Astra’s next small satellite launcher has shipped to Kodiak Island in Alaska for final preparations ahead of a test flight planned in early August, five months after the company’s first orbital rocket faltered before getting off the ground.
The small launch company, headquartered in Alameda, California, announced Monday that the mission’s six-day launch window opens Aug. 2. Astra will have a launch opportunity between 3:30 p.m. and 7 p.m. EDT (1930 and 2300 GMT) each day.
The new two-stage launch vehicle, which the company calls Rocket 3.1, will take off from the Pacific Spaceport Complex on Kodiak Island. While the liquid-fueled rocket is designed to reach orbit, Astra says it will consider the test flight a success even it doesn’t enter orbit.
“Success for this flight means we accomplish enough to make orbit within three flights, which we have defined as at least achieving a nominal first stage burn,” Astra said in June.
Chris Kemp, Astra’s co-founder and CEO, said the company will not be providing a live video stream of the launch to the public, but will release video imagery of the flight after it occurs.
“We do not yet employ production, marketing, or communications folks, so our ability to produce a public webcast is limited,” Kemp said in response to questions from Spaceflight Now. “We are focusing all resources on engineering so that we can reach orbit in the next couple of flights.”
The design of Rocket 3.1 is based on a launch vehicle Astra sent to Kodiak earlier this year for a launch campaign that was part of the Defense Advanced Research Projects Agency’s Launch Challenge. The DARPA Launch Challenge, managed by the Pentagon’s research and development agency, was conceived to incentivize development of new responsive commercial U.S. launch systems.
DARPA offered up to $12 million prize money to a company that demonstrated its ability to launch a small payload to low Earth orbit on short notice, then perform the same feat from a different launch pad less than a month later.
The deadline for the first of two Astra missions under DARPA’s Launch Challenge was March 2. After several weather delays and other schedule slips in late February, Astra fueled its Rocket 3.0 vehicle on an austere launch pad at Kodiak on the final day of the challenge March 2.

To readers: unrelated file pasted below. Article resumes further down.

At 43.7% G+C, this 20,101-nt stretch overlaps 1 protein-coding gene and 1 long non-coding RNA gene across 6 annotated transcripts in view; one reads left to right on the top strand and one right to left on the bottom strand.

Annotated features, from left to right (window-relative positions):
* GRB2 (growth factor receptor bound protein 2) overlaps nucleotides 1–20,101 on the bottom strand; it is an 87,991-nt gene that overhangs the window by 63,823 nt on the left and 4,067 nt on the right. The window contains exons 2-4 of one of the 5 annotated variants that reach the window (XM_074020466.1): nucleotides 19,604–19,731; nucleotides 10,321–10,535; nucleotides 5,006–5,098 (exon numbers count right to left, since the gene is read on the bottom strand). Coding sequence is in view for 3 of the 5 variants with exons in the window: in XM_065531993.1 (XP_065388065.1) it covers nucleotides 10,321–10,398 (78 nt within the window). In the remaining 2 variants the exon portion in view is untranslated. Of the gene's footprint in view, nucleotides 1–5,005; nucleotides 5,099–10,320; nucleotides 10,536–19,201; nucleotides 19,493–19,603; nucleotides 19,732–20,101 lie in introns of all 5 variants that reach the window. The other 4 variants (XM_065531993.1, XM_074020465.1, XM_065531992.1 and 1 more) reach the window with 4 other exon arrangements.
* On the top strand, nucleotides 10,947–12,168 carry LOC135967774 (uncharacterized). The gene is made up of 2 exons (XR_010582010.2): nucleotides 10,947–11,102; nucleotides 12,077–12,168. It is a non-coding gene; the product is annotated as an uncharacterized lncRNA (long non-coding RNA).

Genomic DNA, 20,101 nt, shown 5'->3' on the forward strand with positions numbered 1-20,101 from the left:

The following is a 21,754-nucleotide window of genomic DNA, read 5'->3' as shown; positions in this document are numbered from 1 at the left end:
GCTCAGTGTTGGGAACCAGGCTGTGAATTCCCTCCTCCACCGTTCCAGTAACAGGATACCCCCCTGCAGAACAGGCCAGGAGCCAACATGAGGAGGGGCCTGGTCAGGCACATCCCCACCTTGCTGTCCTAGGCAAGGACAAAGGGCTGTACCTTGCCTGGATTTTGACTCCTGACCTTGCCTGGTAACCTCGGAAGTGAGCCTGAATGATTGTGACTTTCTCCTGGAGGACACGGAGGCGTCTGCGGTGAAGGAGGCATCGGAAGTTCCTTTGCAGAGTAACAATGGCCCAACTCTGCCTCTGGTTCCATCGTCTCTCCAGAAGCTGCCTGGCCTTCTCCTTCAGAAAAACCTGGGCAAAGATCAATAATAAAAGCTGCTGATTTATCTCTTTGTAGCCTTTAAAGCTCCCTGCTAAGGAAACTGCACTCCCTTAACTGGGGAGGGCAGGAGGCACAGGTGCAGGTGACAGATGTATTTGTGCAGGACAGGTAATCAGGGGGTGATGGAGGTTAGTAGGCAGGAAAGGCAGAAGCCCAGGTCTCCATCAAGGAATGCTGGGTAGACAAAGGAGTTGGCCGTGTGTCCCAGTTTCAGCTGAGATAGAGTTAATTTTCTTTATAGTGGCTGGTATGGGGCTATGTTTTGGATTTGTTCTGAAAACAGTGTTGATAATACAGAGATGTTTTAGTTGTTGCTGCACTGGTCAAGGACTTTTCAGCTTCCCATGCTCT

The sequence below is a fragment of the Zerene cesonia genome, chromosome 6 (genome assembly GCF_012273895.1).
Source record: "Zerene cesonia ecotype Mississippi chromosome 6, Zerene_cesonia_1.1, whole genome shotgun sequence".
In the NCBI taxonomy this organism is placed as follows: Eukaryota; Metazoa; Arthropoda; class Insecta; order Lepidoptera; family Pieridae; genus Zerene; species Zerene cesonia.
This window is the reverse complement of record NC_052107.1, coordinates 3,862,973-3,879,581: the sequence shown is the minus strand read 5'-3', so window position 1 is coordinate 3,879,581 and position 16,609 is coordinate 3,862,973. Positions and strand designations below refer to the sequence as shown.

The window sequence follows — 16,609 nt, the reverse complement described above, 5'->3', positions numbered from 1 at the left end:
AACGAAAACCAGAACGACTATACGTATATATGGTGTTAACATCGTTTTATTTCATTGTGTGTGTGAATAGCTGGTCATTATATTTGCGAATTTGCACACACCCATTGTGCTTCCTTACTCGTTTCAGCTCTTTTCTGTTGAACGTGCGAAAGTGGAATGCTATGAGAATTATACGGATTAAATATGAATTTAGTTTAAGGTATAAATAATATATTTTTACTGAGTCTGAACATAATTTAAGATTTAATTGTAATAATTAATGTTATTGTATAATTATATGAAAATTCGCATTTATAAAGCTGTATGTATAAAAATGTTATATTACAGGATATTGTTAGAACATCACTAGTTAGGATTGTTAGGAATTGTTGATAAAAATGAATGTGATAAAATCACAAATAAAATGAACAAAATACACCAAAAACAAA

But Astra scrubbed a launch attempt due to suspect data detected from the rocket’s guidance, navigation and control system.
The March 2 launch attempt was streamed live on Internet, but that production was managed by DARPA, not Astra.
Astra was set to try again to launch Rocket 3.0 from Kodiak later in March outside the realm of the DARPA Launch Challenge, but the vehicle “experienced an anomaly” during pre-flight testing on the launch pad, Kemp said at the time.
Satellite imagery of the launch facility on Kodiak Island showed burn scars, suggesting the rocket may have exploded or caught fire. Kemp said no payloads were on-board the rocket during the accident.
Founded in 2016, Astra operated in stealth mode until earlier this year.
The company says its rockets can launch with a small crew, requiring just days to set up a portable launch pad.
The rocket itself, which measures 38 feet (11.6 meters) long, can fit into a standard shipping container and be towed by truck. Earlier this year, Astra officials said the Rocket 3.0 vehicle was designed to carry up to 55 pounds (25 kilograms) of payload into a sun-synchronous polar orbit — enough to loft a cluster of tiny nanosatellites for the U.S. military, NASA, or commercial customers.
Astra says it is building up a capability to mass-produce rockets that can be shipped to launch sites anywhere in the world, along with the company’s own mobile launch pad and ground support equipment. In the DARPA Launch Challenge earlier this year, Astra proved it could set up its launch infrastructure on a bare launch pad in a matter of a couple of weeks.
“Rapid test and iteration are the cornerstones of our development process,” Astra says on its website. “We’ve performed thousands of rocket engine tests at our headquarters in Alameda, a few hundred feet away from where those engines are designed and built. We can afford to experiment quickly and repeatedly because our rockets are far less expensive. The rockets are primarily constructed from lightweight aluminum, instead of costly composite and 3D printed materials.
Last month, the U.S. Defense Department announced intentions to award small satellite launch contracts to six companies, including Astra, using funds appropriated to help stabilize the defense industrial base amid the coronavirus pandemic.
But the military withdrew the procurement notice July 1 after shifting the funding toward small business loans, Space News reported earlier this month.
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